Charges of corruption, among others, resulted in the ouster of then President Joseph Ejercito Estrada on Jan. 20, 2001 in a people’s uprising popularly known as EDSA Dos. Immediately after being sworn in as Estrada’s successor, Gloria Macapagal-Arroyo promised to lead by example and to be Estrada’s exact opposite. Four years later, corruption remains a major social concern.
BY ALEXANDER MARTIN REMOLLINO
What do cellular phones and corrupt practices have in common? Both have become ubiquitous and part of the Filipino psyche.
The prevalence of corruption has come to a point where selected government positions are seen as quick tickets to immeasurable fortune. For example, employment at the Bureau of Customs (BoC) and the Department of Public Works and Highways (DPWH) is perceived as an opportunity not to serve the people but to amass wealth.
Such public impressions are based not only on occasional news about government anomalies but also several studies that have identified various government agencies as havens of corruption. The latter, however, is not just confined to the public sector but is also evident in the private sector.
The prevalence of corruption in the country was highlighted at the National Study Conference on Corruption (NSSC) last January 14 and 15 at the University of the Philippines College of Social Work and Community Development (UP CSWCD).
That corruption is everywhere has been proven by the plenary and workshop papers that analyzed corruption in various spheres of public and private life.
One of the speakers, IBON Foundation Research Director Antonio Tujan, said “The prevalence of corruption…implies that corruption is not simply an individual act but is a phenomenon that is systemic…and defined by particular social relations in the realm of ethics and culture, politics and economy in each society as well.”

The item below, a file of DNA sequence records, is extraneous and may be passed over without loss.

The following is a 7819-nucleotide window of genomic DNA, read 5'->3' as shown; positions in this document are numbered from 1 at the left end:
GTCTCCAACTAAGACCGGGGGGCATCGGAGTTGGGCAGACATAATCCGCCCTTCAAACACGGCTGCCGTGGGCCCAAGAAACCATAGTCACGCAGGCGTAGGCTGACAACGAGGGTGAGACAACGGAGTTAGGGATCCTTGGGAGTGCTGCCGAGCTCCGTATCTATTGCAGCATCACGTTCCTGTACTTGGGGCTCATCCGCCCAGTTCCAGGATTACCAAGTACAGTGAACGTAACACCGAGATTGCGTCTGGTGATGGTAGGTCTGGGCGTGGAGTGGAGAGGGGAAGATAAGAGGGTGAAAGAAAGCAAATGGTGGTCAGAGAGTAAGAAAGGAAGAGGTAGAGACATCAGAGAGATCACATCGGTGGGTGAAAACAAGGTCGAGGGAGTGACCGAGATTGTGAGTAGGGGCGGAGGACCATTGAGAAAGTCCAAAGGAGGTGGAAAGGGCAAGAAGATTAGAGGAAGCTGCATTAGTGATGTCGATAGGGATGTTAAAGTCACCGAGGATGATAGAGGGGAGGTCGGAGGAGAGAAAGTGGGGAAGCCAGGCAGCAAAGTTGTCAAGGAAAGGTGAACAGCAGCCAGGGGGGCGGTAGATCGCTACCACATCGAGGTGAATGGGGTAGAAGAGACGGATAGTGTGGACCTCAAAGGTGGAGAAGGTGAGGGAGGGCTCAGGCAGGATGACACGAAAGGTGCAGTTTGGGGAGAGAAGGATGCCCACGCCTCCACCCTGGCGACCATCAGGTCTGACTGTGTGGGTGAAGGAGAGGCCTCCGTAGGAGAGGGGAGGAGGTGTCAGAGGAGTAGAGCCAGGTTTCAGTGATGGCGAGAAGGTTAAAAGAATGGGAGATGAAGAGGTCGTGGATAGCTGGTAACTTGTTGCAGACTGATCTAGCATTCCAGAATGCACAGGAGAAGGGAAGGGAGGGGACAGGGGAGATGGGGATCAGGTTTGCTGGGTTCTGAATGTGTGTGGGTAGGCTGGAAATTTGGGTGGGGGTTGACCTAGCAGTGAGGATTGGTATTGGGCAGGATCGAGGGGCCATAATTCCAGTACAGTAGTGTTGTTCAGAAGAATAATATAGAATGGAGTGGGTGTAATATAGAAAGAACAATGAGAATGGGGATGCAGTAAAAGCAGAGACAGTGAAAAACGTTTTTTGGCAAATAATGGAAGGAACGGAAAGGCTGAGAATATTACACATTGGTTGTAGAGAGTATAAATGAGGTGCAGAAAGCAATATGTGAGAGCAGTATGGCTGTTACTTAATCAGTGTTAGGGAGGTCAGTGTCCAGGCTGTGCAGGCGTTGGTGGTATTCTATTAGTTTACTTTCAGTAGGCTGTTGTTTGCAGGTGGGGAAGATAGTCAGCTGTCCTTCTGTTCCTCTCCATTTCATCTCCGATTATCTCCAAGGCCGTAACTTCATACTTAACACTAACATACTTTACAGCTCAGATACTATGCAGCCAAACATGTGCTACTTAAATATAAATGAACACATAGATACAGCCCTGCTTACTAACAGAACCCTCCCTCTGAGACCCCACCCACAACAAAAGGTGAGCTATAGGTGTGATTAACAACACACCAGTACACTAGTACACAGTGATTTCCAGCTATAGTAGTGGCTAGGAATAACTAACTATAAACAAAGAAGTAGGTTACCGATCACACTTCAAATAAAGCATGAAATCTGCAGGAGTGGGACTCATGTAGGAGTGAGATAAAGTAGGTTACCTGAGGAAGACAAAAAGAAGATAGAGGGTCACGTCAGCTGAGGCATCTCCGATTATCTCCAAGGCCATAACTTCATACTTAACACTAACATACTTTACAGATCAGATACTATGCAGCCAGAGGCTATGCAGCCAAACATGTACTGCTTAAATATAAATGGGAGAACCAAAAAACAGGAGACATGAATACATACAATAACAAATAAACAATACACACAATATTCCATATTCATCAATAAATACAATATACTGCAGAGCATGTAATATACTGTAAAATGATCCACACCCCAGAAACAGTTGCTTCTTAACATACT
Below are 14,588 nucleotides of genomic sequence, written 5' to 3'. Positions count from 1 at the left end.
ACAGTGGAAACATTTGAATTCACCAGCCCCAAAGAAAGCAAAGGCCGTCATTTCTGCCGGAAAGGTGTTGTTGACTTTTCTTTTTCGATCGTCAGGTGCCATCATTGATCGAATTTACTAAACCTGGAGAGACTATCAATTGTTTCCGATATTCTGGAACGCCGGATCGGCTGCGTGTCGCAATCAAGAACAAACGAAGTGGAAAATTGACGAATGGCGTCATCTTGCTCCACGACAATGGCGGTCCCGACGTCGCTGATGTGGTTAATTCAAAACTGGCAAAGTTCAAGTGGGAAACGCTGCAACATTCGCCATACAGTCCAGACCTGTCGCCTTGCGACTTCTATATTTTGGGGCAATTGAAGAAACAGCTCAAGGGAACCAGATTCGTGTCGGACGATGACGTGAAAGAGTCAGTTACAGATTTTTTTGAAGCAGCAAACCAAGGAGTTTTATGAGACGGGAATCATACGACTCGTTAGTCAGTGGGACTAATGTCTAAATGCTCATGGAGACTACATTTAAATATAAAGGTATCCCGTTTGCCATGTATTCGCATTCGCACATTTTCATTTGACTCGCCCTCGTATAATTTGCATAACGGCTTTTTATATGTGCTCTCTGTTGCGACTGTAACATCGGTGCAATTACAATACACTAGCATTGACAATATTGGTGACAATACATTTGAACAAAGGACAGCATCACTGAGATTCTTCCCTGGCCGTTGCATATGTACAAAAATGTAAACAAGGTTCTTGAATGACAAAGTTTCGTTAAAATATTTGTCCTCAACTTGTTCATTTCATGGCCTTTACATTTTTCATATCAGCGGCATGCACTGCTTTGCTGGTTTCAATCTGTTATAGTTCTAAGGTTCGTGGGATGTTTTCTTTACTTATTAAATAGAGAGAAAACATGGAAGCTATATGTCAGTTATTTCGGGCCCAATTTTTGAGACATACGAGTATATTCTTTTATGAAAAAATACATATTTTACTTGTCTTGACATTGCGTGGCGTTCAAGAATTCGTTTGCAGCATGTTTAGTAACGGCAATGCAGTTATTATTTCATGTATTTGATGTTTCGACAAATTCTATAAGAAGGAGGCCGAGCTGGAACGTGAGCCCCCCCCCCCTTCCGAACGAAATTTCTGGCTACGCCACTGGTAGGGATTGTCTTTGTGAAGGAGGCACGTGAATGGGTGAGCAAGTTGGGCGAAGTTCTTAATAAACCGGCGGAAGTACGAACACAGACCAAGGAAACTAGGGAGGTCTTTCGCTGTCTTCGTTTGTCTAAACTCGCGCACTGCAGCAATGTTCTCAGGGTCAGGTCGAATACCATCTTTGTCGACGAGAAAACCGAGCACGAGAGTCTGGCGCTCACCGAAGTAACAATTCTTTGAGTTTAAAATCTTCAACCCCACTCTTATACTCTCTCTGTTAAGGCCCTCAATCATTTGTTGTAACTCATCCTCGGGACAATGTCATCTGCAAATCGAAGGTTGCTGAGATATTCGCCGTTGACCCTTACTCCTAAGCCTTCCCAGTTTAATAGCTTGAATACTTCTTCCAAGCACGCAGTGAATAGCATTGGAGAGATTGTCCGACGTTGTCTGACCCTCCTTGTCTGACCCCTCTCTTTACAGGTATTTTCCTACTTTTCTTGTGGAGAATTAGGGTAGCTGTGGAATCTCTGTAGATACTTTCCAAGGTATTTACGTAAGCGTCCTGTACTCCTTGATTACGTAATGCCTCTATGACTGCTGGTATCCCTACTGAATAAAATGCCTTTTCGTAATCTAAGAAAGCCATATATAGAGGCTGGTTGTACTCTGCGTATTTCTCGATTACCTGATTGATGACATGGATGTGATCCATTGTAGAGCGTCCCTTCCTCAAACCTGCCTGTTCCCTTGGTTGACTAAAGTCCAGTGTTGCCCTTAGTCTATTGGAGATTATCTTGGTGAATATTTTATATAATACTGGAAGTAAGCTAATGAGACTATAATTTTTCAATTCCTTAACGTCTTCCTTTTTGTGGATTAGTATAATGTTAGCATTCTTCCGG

Former Army Capt. Rene Jarque, on the other hand, stressed that corruption is pervasive in the Armed Forces of the Philippines (AFP). He said that the AFP has its share of “normal” corrupt practices like commissions, kickbacks, overpricing, padding, substitution, rigged biddings, under-delivery and ghost delivery.
The AFP, however, is said to have a more sophisticated form of corruption called “conversion” or the process of converting the budget for military supplies into its cash equivalent by circumventing government accounting and auditing rules through fraudulent documentation.
Aside from government, corruption in media also happens. National Union of Journalists of the Philippines (NUJP) Chairperson Inday Espina-Varona said that the conventional definition of media corruption is manipulation of news for personal or corporate interests. According to her, corruption in media is an open secret. “Sadly, in the last two years, as killings of journalists steadily rose in this country, media corruption has even been touted as an excuse for the heinous crime of murder,” she said.
For their part, a study of Luis Teodoro, Danilo Arao and Evelyn Katigbak on the media’s coverage of corruption showed the weakness of selected print and TV media agencies in analyzing the roots of corruption. According to them, “this necessarily requires looking closely at the workings of government, understanding it, and conveying that understanding to readers, viewers and listeners as a living expression of the necessarily adversarial and watchdog functions of the mass media in the Philippine setting.”
In the wake of pervasiveness of corruption, Tujan pushed for “people’s governance” as the antidote to corruption, a governance which he described as one that would “take the issue of equity as a preeminent concern, ensuring positive action or even a preeminent role for the poor, marginalized toiling masses and develop democratic governance from the perspective of the poor and marginalized.”
The NSSC was jointly organized by the Center for People Empowerment in Governance (CenPEG), Bagong Alyansang Makabayan (BAYAN or New Patriotic Alliance) and IBON Foundation. Participating organizations were Plunder Watch, Patriots, Confederation for the Unity, Recognition and Advancement of Government Employees (COURAGE), Concerned Artists of the Philippines (CAP), Action Against Corruption and Tyranny Now (ACT Now!), Muntinlupa Alliance Against Corruption (MAAC), Citizens Coalition for Good Governance (CCGG), Labor Network Against Corruption and Tyranny (LANCET), Citizens’ National Network Against Poverty and Corruption (CNNAPAC), National Union of Journalists of the Philippines (NUJP), Kairos Philippines, Center for Communication Matters (CCM) and Volunteers Against Crime and Corruption (VACC). Bulatlat.com